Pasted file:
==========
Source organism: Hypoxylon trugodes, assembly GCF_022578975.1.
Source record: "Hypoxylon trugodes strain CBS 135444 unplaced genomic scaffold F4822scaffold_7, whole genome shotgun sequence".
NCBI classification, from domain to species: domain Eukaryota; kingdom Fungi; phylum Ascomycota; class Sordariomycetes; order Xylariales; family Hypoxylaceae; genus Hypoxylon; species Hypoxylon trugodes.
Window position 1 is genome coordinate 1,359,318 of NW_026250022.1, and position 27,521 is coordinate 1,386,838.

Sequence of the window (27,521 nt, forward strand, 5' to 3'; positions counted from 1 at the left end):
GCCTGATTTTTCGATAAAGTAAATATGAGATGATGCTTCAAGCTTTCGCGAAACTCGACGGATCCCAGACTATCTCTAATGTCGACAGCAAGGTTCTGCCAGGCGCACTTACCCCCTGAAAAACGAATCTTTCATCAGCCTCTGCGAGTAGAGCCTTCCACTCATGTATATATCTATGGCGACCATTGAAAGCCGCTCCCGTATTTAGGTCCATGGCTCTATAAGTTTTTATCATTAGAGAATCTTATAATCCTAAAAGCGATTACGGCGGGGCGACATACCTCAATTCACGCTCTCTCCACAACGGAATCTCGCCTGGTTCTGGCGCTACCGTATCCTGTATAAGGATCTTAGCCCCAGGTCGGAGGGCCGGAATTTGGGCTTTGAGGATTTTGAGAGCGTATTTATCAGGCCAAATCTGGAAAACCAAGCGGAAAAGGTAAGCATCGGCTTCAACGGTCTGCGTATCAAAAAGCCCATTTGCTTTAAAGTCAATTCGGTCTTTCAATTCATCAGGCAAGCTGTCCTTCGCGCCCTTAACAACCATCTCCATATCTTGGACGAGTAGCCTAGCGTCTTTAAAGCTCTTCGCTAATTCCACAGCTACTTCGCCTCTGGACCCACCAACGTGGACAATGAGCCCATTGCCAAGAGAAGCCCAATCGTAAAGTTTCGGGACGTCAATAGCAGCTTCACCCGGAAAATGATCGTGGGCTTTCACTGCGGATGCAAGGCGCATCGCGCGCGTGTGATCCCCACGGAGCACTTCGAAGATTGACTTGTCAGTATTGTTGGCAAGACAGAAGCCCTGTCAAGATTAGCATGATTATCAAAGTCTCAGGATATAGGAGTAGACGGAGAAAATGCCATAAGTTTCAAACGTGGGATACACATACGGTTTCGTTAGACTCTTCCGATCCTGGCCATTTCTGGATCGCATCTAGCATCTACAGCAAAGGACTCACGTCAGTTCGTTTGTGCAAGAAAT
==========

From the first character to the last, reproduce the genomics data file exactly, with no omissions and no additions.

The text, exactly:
Source organism: Hypoxylon trugodes, assembly GCF_022578975.1.
Source record: "Hypoxylon trugodes strain CBS 135444 unplaced genomic scaffold F4822scaffold_7, whole genome shotgun sequence".
NCBI classification, from domain to species: domain Eukaryota; kingdom Fungi; phylum Ascomycota; class Sordariomycetes; order Xylariales; family Hypoxylaceae; genus Hypoxylon; species Hypoxylon trugodes.
Window position 1 is genome coordinate 1,359,318 of NW_026250022.1, and position 27,521 is coordinate 1,386,838.

Sequence of the window (27,521 nt, forward strand, 5' to 3'; positions counted from 1 at the left end):
GCCTGATTTTTCGATAAAGTAAATATGAGATGATGCTTCAAGCTTTCGCGAAACTCGACGGATCCCAGACTATCTCTAATGTCGACAGCAAGGTTCTGCCAGGCGCACTTACCCCCTGAAAAACGAATCTTTCATCAGCCTCTGCGAGTAGAGCCTTCCACTCATGTATATATCTATGGCGACCATTGAAAGCCGCTCCCGTATTTAGGTCCATGGCTCTATAAGTTTTTATCATTAGAGAATCTTATAATCCTAAAAGCGATTACGGCGGGGCGACATACCTCAATTCACGCTCTCTCCACAACGGAATCTCGCCTGGTTCTGGCGCTACCGTATCCTGTATAAGGATCTTAGCCCCAGGTCGGAGGGCCGGAATTTGGGCTTTGAGGATTTTGAGAGCGTATTTATCAGGCCAAATCTGGAAAACCAAGCGGAAAAGGTAAGCATCGGCTTCAACGGTCTGCGTATCAAAAAGCCCATTTGCTTTAAAGTCAATTCGGTCTTTCAATTCATCAGGCAAGCTGTCCTTCGCGCCCTTAACAACCATCTCCATATCTTGGACGAGTAGCCTAGCGTCTTTAAAGCTCTTCGCTAATTCCACAGCTACTTCGCCTCTGGACCCACCAACGTGGACAATGAGCCCATTGCCAAGAGAAGCCCAATCGTAAAGTTTCGGGACGTCAATAGCAGCTTCACCCGGAAAATGATCGTGGGCTTTCACTGCGGATGCAAGGCGCATCGCGCGCGTGTGATCCCCACGGAGCACTTCGAAGATTGACTTGTCAGTATTGTTGGCAAGACAGAAGCCCTGTCAAGATTAGCATGATTATCAAAGTCTCAGGATATAGGAGTAGACGGAGAAAATGCCATAAGTTTCAAACGTGGGATACACATACGGTTTCGTTAGACTCTTCCGATCCTGGCCATTTCTGGATCGCATCTAGCATCTACAGCAAAGGACTCACGTCAGTTCGTTTGTGCAAGAAAT